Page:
What to wear (and what not to wear) in Siwa

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Arabic saying “Al Aleb Ghaleb”
translation: the inside is the winner (you are more beautiful than your dress)

I was going to write a detailed post about what has worked or not worked for me in trying to dress modestly in Siwa, but instead decided to share with you some examples of fashion from the Middle East that gives me inspiration in drawing from the clothes I brought from Australia.

Most of my clothes are cotton, silk or linen, essential due to the climate and my being a sweaty person. I usually need to wear several layers to be properly covered, not showing too much bare skin or transparency; singlet tops or t-shirts must be under a long sleeved shirt or draped cardigan, and long pants are worn under skirts or dresses that are shorter than ankle length (and even under the ankle length skirts and dresses, if I am going to be climbing into donkey carts).

I used to tell my Fashion students in Australia that my idea of perfect design was clothing as comfortable to work and play in all day as silk or cotton pajamas, but more elegant and beautiful, so you could wear it outside the house. In Siwa, this is more than ever my ideal for clothes. Some of the designers I am finding in the Middle East are achieving this, and producing clothes I would be pleased to wear not just in Siwa, but in the big cities of Egypt where many women and men are keen fashion followers. The slideshow above includes some current favourites, some of them I hope to interview and do articles on soon. There are also designers who embrace modest dress for women with a strong sense of style in Australia, such as Baraka, and in the UK my favourite is Dina Toki-O, see their www and Facebook pages for examples.

I am sure some of my layered combinations look outlandish to the Siwans, but I am trying to stay modest as their customs dictate but still be comfortable. Most days I look better than I did when I came as a tourist, when I was more limited by packing space and weight and before I knew which styles would really work here.

So far I only wear a headscarf if walking through more conservative areas, or sometimes to protect my hair from the constant sand dust on longer walks. T. likes to see me wearing one, perhaps because he is so used to his sisters and other women around him wearing hijab. He has never suggested I should wear hijab, just tells me that when I wear the scarf it is “very beautiful”. Then again, he also likes to see me in Western clothes; a black velvet, just above knee length, sleeveless dress with a low neckline is a favourite of his, but only at home of course, and not if we are having visitors.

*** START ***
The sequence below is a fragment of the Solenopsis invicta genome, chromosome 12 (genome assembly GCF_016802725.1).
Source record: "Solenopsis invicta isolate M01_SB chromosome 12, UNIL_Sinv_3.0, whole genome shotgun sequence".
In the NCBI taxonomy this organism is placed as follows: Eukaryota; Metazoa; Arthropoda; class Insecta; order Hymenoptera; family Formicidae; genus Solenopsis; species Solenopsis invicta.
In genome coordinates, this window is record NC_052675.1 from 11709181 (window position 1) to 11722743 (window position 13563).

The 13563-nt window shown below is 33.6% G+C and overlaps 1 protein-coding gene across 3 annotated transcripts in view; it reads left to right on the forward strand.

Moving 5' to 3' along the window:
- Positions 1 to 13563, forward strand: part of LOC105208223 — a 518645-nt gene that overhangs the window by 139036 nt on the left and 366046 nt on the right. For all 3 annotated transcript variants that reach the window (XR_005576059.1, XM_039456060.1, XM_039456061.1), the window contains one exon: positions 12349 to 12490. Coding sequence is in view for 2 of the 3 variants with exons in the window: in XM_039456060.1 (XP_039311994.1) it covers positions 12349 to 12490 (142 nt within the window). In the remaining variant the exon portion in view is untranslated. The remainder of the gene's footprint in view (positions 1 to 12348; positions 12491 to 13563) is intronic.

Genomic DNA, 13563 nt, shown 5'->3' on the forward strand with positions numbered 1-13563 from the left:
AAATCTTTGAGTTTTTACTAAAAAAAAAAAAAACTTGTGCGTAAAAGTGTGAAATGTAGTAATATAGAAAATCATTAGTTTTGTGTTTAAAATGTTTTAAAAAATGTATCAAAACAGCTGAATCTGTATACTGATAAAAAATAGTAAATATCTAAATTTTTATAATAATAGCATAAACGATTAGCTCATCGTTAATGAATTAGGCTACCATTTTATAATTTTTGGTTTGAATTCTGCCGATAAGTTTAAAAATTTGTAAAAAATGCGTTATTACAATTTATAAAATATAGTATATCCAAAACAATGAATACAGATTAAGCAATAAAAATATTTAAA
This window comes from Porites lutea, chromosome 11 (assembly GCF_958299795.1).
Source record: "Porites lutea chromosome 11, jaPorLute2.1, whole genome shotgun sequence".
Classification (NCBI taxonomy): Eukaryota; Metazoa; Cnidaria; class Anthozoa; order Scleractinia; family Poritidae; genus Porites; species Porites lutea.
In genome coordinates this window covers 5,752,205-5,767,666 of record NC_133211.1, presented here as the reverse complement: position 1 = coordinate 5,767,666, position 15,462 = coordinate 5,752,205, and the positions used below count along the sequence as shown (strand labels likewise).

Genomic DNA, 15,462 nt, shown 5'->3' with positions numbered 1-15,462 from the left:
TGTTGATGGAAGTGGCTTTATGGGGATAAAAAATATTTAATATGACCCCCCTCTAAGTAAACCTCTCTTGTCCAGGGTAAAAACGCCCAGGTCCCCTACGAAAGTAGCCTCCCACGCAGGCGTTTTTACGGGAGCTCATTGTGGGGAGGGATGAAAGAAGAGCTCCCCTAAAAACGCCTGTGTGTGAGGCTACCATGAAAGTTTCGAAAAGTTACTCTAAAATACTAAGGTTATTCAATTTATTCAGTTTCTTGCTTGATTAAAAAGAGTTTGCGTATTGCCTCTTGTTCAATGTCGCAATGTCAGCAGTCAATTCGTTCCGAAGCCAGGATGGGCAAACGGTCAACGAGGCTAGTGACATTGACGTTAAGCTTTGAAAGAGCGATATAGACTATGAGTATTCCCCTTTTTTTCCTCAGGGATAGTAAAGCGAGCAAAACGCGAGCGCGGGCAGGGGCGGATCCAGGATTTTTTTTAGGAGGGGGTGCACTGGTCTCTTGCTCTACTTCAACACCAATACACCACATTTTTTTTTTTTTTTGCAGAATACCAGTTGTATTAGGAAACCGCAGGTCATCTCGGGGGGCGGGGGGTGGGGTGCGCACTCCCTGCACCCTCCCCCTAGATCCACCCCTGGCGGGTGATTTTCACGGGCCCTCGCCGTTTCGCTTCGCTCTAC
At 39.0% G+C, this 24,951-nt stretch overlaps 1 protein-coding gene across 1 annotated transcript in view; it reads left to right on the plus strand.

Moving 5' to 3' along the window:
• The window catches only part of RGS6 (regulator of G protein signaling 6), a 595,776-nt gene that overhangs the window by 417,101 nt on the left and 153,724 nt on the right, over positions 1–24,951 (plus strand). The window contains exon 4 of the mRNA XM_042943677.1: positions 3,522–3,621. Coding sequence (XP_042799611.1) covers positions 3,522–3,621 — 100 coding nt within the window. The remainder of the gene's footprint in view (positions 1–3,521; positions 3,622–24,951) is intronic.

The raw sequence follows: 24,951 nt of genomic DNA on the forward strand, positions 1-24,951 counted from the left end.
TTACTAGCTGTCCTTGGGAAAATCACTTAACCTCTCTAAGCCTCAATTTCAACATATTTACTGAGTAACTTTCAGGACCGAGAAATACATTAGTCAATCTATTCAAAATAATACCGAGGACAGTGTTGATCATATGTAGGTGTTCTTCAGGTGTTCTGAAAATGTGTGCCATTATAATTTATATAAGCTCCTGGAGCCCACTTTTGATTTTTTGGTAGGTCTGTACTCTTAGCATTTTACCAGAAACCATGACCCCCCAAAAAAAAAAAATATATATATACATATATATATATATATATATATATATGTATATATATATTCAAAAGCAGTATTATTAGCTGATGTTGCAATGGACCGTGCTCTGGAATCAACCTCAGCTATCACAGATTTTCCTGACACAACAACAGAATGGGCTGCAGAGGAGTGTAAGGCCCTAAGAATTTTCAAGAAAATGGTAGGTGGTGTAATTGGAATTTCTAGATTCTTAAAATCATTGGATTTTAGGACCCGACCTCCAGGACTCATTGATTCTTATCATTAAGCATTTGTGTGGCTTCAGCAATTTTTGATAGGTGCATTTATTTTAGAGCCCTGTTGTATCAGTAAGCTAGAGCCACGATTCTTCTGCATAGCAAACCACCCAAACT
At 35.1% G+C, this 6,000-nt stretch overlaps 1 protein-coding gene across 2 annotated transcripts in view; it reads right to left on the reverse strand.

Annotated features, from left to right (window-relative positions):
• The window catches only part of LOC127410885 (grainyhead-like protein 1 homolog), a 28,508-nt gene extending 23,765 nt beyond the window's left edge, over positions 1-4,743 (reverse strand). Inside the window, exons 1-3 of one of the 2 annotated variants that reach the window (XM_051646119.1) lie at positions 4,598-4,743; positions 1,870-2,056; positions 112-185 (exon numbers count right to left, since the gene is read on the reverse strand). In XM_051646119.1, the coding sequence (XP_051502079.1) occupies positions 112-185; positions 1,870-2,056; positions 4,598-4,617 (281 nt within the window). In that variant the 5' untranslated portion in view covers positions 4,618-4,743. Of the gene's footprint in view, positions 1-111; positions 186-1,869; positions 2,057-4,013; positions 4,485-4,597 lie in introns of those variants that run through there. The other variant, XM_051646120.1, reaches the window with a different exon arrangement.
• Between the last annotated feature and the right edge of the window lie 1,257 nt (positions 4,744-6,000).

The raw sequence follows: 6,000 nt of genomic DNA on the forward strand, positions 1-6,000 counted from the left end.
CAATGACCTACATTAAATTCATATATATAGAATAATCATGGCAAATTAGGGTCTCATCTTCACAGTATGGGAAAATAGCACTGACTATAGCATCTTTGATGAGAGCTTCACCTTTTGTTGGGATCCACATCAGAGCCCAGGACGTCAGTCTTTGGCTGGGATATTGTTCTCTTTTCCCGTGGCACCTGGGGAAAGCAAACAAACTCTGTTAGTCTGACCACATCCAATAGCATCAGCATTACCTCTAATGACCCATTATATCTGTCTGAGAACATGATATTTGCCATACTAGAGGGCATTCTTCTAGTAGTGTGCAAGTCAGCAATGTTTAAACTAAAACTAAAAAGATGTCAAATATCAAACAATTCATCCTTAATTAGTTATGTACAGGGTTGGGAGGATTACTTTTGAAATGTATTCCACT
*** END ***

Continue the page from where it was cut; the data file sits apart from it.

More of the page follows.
Some of the tourists dress appropriately and look good, but most look like hippies or are so inappropriate, exposing what now to me looks like acres of flesh, and often not very attractive flesh. Last night I saw a classic – a woman in skin-tight white jeans and a transparent white singlet top so clinging I could clearly see her navel and every ripple of stomach. She looked like a white sausage made by a very inexperienced butcher who had not managed to smooth the filling evenly into its skin.

Another recent horror was a Russian woman (the worst offenders generally) wandering through the Friday market, which is 99.5 per cent Siwan men crowded together in a small street. This woman was wearing cut-off jeans and a bright racer-back singlet, showing off bra straps, running shoes, heavy makeup and jewellery, Botoxed lips and an overdone tan. I actually approached her, the first time I have done this with a tourist, and suggested she cover up a bit in Siwa. I was embarrassed for her, but she seemed oblivious to the looks she was getting.

Bikinis show up sometimes at Cleopatra Spring, which is more isolated from the crowds of the centre and has only a handful of locals swimming there, and of course the men who are there gather round to stare, not always admiringly. These dress choices give non Egyptian women a bad reputation, and make it difficult for those of us who live here to overcome the stereotypes most Egyptian men have of us.

The tourist men can be almost as lacking in dress sense, even though it is permissible for them to be less covered. Not only the male tourists, but also many visiting Egyptian men, including those from other cities who now work in Siwa, wear short sleeved shirts or t-shirts. Mostly these are younger men, often keen to show off toned torsos, and of course I don’t mind at all watching them wandering the streets, or swimming…so maybe I have, through changed circumstance, been converted to the double standard on male/female dress that I used to rail against.

As my research is into the dress (Fashion) of pop musicians, I have to share my current favourite here, the Lebanese singer Najwa Karam. I first heard her on one of T.’s mix tapes (or whatever you want to call the USB equivalent of the old mix tape) and I liked her voice and the rhythms, so I tracked down some of her videos. What T. didn’t tell me was that she is also gorgeous, 45, and has a wardrobe (and curves) up there with Beyonce’s. Take a look at these videos; clothes NOT suitable for wear in Siwa, but I like her style…
http://www.youtube.com/watch?v=EgDz7c250_Q and you will get a laugh from the dancing soldiers in this one

NOTE: the images in the slideshow are not my photographs, but drawn from websites – the photographers are not credited on the sites, but I have named the designers if they are identified. Some are drawn from blogs or retailers sites where the designers are not named. If I am able to find out who the designers are later, I will update.

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